“Jeremy without a doubt held his own against Tywon Lawson,” Sutter recalled. “Tywon Lawson didn’t go off on him, and as far as I’m concerned, Jeremy went off on Lawson.”
The Metro Mirage at one point erased a 12-point deficit to garner a two-point lead. However, the unstoppable play of Durant proved too much. Metro lost by five.
Among other opponents, another team Lin’s Mirage took on and beat that same summer was a squad loaded with players from Mater Dei High School in Santa Ana, Calif., in a game that turned out to be prophetic.
By his senior year, Lin had grown to 6’1” and filled out to about 170 pounds, according to Diepenbrock. Besides growing physically, he had also made strides as a leader. Lin made it clear to all of his teammates that their ultimate goal was a State Championship. However, when the opportunity arose to add a piece to that championship puzzle, Lin made one thing clear: If they were going to win it, they were going to do it with the team they already had.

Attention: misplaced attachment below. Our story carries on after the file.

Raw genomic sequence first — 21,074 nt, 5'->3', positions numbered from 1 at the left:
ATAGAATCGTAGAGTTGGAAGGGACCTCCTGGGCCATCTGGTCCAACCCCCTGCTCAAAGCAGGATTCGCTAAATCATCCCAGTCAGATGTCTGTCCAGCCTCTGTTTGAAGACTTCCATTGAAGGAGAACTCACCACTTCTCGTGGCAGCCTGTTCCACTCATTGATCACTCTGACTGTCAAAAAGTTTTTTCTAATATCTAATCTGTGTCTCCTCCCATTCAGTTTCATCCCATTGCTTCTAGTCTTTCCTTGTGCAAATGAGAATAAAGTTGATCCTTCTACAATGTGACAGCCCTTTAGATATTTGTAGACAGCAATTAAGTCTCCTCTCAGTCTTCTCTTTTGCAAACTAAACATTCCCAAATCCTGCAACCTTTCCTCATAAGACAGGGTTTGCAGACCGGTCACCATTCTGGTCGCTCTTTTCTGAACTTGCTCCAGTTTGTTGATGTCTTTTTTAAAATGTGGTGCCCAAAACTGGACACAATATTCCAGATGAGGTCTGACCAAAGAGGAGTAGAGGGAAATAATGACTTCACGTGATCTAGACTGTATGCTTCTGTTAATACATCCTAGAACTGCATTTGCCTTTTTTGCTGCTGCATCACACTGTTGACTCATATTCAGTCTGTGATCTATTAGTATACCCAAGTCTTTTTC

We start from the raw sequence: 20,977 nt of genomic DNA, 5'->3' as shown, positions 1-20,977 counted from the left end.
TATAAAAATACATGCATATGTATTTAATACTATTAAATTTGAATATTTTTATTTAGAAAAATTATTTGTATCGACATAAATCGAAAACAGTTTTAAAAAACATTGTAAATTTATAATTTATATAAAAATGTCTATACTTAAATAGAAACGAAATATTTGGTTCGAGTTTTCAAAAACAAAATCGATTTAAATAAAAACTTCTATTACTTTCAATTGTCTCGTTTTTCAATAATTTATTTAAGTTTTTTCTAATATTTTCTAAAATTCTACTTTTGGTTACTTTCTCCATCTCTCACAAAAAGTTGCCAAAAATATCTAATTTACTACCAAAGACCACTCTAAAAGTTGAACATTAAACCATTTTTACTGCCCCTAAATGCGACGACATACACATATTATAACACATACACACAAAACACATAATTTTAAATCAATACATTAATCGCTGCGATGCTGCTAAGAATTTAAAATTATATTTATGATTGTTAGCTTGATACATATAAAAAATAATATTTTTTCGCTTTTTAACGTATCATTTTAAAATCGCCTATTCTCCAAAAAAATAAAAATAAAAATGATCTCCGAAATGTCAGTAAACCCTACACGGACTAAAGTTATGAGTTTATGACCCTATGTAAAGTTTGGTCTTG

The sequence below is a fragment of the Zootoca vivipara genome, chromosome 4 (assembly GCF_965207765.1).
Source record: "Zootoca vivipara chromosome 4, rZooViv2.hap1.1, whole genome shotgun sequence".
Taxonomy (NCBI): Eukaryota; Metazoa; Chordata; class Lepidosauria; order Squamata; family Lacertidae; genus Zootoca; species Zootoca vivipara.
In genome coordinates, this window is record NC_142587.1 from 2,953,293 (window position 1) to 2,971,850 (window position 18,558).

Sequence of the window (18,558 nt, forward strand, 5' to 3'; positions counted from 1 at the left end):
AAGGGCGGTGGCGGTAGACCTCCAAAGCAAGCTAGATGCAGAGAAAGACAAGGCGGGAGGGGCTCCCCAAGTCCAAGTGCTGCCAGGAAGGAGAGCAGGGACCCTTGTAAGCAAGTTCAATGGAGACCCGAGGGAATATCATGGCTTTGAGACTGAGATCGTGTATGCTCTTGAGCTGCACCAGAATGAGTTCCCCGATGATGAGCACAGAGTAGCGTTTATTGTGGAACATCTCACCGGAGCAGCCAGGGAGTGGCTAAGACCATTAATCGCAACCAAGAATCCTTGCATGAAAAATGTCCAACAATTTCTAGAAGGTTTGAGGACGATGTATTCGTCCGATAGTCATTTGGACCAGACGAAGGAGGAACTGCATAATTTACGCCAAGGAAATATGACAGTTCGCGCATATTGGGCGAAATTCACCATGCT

Diepenbrock recalls that the Vikings had a chance to have a center transfer to Paly, which would fill one of the team’s major holes: height. Although Lin knew and liked the player, his current teammates came first.
“Jeremy just made the comment: ‘Of course it would help us, but that means that one of our guys right here is going to lose a spot and not be able to start,’” Diepenbrock said. “I was definitely taken aback from that and was pretty impressed and surprised that he would have that take on it, considering we had no idea what type of team we were going to have. So, [Jeremy] is a very loyal guy and he has matured a lot.”